Story: Greg Rucka
Art: Michael Lark
Colors: Santi Arcas
Publisher: Image Comics
Release Date: September 2, 2015
Well, Lazarus is amazing. I could probably end the review right there, but convention dictates that I detail some of the reasons for my glowing opinion of the post-apocalyptic thriller.
Like a lot of the book’s fans, I was initially drawn to the idea of a world ruled by power-hungry families; the rest of humanity has fallen under the rule of these corporate elite. It’s a brutal world and each family protects itself and its wealth with a genetically enhanced retainer; the Lazarus.
Forever Carlyle, one of the Lazari, features prominently as the commander of the Family Carlyle’s private military and star of the book. Thus far she’s progressed from a unquestioningly loyal killing machine into a nuanced human being. Watching her transition into this complex and not easily defined person is entertaining to say the least as Rucka’s book is full of character-building conflict, both in terms of strengthening Forever’s personal ethics as well as simply fleshing her out a bit more.
Last issue ended on one helluva cliffhanger, with Forever taking a bullet to the head as she and an assault team attempted to keep Hock forces from overrunning Family Carlyle’s Duluth territory. Forever’s been near death before*, but not quite like this; and I have to admit that the suddenness of it caught me off guard. Even though part of me knew that she couldn’t be permanently dead (could she?), as I closed the book, another part of me wondered…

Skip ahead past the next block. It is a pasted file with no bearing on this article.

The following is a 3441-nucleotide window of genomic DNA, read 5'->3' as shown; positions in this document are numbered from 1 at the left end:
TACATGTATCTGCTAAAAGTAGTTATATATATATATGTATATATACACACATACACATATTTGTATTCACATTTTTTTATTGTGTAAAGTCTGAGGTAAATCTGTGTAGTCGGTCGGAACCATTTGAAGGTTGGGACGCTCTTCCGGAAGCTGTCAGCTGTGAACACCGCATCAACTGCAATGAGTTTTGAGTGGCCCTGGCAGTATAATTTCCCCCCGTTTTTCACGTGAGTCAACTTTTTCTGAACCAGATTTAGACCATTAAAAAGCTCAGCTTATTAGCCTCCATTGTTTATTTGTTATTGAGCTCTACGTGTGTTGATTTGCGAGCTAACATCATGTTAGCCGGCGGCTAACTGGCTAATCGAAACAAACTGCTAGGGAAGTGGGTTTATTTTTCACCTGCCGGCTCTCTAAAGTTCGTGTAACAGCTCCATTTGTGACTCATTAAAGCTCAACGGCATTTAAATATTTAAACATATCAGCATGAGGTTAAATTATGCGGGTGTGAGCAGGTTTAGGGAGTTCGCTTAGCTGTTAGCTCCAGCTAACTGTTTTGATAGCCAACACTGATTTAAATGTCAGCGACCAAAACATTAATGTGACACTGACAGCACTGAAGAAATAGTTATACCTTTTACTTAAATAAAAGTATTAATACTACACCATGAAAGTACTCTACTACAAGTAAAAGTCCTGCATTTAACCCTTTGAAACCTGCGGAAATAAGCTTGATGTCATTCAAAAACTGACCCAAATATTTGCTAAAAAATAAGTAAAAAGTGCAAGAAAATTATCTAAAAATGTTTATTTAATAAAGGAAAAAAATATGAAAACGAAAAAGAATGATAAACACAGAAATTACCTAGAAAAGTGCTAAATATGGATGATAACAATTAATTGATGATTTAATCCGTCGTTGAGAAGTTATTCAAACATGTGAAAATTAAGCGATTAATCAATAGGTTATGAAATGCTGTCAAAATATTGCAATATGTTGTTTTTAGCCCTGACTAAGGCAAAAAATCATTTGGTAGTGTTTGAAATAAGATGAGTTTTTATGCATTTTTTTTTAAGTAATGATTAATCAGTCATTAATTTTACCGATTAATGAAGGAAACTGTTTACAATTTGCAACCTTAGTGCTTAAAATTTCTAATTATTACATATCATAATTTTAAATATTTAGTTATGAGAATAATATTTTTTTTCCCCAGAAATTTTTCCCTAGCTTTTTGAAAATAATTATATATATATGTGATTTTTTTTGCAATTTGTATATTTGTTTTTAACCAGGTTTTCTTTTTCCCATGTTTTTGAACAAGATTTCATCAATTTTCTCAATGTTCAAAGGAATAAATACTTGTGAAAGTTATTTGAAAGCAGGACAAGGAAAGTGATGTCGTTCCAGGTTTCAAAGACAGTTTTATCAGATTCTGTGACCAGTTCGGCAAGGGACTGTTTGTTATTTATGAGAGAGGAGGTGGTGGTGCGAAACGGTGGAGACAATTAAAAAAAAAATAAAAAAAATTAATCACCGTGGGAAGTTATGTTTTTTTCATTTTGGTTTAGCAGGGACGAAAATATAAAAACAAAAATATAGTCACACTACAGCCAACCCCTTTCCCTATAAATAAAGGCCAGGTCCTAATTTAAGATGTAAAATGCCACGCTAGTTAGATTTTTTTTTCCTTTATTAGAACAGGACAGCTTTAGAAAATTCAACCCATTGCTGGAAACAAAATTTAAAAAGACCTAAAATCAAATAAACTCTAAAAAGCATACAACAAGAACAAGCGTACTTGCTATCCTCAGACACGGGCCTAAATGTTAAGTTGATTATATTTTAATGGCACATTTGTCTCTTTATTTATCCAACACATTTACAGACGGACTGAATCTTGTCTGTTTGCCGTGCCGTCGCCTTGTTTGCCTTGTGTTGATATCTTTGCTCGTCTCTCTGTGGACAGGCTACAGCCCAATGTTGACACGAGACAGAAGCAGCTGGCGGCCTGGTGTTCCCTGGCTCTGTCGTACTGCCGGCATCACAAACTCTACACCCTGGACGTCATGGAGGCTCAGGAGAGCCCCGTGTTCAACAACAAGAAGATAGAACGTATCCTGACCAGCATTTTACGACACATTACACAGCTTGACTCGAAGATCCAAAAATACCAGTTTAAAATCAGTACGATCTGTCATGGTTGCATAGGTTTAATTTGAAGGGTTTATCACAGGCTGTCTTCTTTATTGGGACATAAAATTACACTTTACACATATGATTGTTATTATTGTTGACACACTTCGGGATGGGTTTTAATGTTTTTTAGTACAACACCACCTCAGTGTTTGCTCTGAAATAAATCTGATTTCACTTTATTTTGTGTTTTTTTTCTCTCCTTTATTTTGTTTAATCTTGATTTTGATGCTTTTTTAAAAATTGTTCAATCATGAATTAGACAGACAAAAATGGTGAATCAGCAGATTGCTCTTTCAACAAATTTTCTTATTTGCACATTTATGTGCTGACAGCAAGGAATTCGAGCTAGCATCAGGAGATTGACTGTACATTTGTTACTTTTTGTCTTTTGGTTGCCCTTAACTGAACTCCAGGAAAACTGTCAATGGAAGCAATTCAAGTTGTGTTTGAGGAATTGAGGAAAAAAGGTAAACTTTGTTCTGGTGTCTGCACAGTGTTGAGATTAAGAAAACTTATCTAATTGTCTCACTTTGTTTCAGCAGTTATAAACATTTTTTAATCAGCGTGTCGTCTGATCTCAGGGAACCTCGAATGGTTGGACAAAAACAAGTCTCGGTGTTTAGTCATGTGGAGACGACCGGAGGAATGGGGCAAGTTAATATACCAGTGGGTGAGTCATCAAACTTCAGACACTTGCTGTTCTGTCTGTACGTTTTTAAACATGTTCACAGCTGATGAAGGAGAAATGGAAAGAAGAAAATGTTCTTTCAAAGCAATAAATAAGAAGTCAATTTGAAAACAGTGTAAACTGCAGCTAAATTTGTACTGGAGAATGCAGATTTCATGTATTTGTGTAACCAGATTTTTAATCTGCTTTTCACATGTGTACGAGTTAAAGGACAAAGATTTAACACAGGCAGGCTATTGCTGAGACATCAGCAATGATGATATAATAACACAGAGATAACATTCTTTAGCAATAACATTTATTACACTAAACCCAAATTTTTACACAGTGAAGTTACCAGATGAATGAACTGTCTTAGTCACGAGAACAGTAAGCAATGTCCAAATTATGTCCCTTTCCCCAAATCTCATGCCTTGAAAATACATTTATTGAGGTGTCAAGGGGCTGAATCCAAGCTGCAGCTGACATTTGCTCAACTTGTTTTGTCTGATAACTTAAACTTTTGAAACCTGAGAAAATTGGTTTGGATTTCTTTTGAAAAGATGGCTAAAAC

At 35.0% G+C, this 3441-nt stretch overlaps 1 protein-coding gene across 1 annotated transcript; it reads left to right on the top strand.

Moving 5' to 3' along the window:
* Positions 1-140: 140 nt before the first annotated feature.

Part three of the “Poison” story arc begins in the same bloody mess that part two ended in; Forever is KIA and Corporal Solomon takes command of the assault team in attempt to keep morale up and ultimately honor her fallen leader. Bethany and James have no idea why Forever hasn’t revived yet and Johanna is back to scheming in a bid to regain some of her influence with the families. Just another day in the cutthroat world of Lazarus.
I haven’t mentioned the artwork yet, because I think it’s obvious that it’s a perfect fit for a book like Lazarus. The book’s tone can change quickly, sometimes within a page or two, and the emphasis on color as a set piece that enhances the atmosphere but never takes center-stage, is excellent. The thing about Lazarus is that the story is so strong and engaging, I’d read the book if every panel was stick figures, but it helps that Lark’s style is more detailed than that. His functional approach to character appearance and setting keeps the story grounded.
All told, this issue is one more nearly flawless work; it flows easily from one panel to the next and sets the stage for some more of the books signature violent conflict resolution. It also looks like we may get to see Sonja in a body dismembering team up before this arc is complete. I’m excited.
* Issues #3-4